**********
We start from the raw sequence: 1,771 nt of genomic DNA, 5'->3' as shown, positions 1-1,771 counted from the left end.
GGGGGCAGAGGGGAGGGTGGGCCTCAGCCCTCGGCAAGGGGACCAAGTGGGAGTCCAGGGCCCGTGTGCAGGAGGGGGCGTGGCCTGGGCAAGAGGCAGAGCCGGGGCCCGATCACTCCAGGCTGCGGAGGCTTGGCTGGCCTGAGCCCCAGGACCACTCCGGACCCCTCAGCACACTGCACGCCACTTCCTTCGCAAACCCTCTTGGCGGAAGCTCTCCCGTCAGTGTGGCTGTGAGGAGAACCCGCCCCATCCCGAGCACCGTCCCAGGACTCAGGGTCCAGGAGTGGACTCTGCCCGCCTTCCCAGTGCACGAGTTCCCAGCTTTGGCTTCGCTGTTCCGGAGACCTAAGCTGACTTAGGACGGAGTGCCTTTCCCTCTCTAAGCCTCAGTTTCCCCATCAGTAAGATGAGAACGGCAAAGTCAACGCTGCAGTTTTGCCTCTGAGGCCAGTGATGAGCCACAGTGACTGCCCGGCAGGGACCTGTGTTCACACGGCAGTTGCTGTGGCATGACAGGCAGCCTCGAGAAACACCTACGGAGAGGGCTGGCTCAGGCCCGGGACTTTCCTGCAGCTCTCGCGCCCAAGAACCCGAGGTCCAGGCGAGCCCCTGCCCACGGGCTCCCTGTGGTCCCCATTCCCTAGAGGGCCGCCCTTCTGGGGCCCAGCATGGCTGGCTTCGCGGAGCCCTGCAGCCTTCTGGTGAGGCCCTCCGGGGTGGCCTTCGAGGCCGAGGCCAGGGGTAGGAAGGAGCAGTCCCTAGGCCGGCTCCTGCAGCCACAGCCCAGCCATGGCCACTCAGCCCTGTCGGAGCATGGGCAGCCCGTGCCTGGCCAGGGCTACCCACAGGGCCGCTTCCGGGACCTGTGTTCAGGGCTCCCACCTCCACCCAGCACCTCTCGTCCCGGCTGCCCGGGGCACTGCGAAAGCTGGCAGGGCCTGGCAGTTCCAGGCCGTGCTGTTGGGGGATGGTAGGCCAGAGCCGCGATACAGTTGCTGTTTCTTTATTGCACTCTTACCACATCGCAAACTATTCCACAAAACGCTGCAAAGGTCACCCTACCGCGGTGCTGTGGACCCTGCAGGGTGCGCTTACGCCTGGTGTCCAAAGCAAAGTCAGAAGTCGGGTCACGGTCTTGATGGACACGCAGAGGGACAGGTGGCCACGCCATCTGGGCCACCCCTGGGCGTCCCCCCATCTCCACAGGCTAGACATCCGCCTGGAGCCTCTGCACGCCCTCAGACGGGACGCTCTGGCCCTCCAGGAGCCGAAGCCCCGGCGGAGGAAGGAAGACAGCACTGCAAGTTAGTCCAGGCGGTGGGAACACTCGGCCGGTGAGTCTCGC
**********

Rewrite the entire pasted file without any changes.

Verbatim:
We start from the raw sequence: 1,771 nt of genomic DNA, 5'->3' as shown, positions 1-1,771 counted from the left end.
GGGGGCAGAGGGGAGGGTGGGCCTCAGCCCTCGGCAAGGGGACCAAGTGGGAGTCCAGGGCCCGTGTGCAGGAGGGGGCGTGGCCTGGGCAAGAGGCAGAGCCGGGGCCCGATCACTCCAGGCTGCGGAGGCTTGGCTGGCCTGAGCCCCAGGACCACTCCGGACCCCTCAGCACACTGCACGCCACTTCCTTCGCAAACCCTCTTGGCGGAAGCTCTCCCGTCAGTGTGGCTGTGAGGAGAACCCGCCCCATCCCGAGCACCGTCCCAGGACTCAGGGTCCAGGAGTGGACTCTGCCCGCCTTCCCAGTGCACGAGTTCCCAGCTTTGGCTTCGCTGTTCCGGAGACCTAAGCTGACTTAGGACGGAGTGCCTTTCCCTCTCTAAGCCTCAGTTTCCCCATCAGTAAGATGAGAACGGCAAAGTCAACGCTGCAGTTTTGCCTCTGAGGCCAGTGATGAGCCACAGTGACTGCCCGGCAGGGACCTGTGTTCACACGGCAGTTGCTGTGGCATGACAGGCAGCCTCGAGAAACACCTACGGAGAGGGCTGGCTCAGGCCCGGGACTTTCCTGCAGCTCTCGCGCCCAAGAACCCGAGGTCCAGGCGAGCCCCTGCCCACGGGCTCCCTGTGGTCCCCATTCCCTAGAGGGCCGCCCTTCTGGGGCCCAGCATGGCTGGCTTCGCGGAGCCCTGCAGCCTTCTGGTGAGGCCCTCCGGGGTGGCCTTCGAGGCCGAGGCCAGGGGTAGGAAGGAGCAGTCCCTAGGCCGGCTCCTGCAGCCACAGCCCAGCCATGGCCACTCAGCCCTGTCGGAGCATGGGCAGCCCGTGCCTGGCCAGGGCTACCCACAGGGCCGCTTCCGGGACCTGTGTTCAGGGCTCCCACCTCCACCCAGCACCTCTCGTCCCGGCTGCCCGGGGCACTGCGAAAGCTGGCAGGGCCTGGCAGTTCCAGGCCGTGCTGTTGGGGGATGGTAGGCCAGAGCCGCGATACAGTTGCTGTTTCTTTATTGCACTCTTACCACATCGCAAACTATTCCACAAAACGCTGCAAAGGTCACCCTACCGCGGTGCTGTGGACCCTGCAGGGTGCGCTTACGCCTGGTGTCCAAAGCAAAGTCAGAAGTCGGGTCACGGTCTTGATGGACACGCAGAGGGACAGGTGGCCACGCCATCTGGGCCACCCCTGGGCGTCCCCCCATCTCCACAGGCTAGACATCCGCCTGGAGCCTCTGCACGCCCTCAGACGGGACGCTCTGGCCCTCCAGGAGCCGAAGCCCCGGCGGAGGAAGGAAGACAGCACTGCAAGTTAGTCCAGGCGGTGGGAACACTCGGCCGGTGAGTCTCGC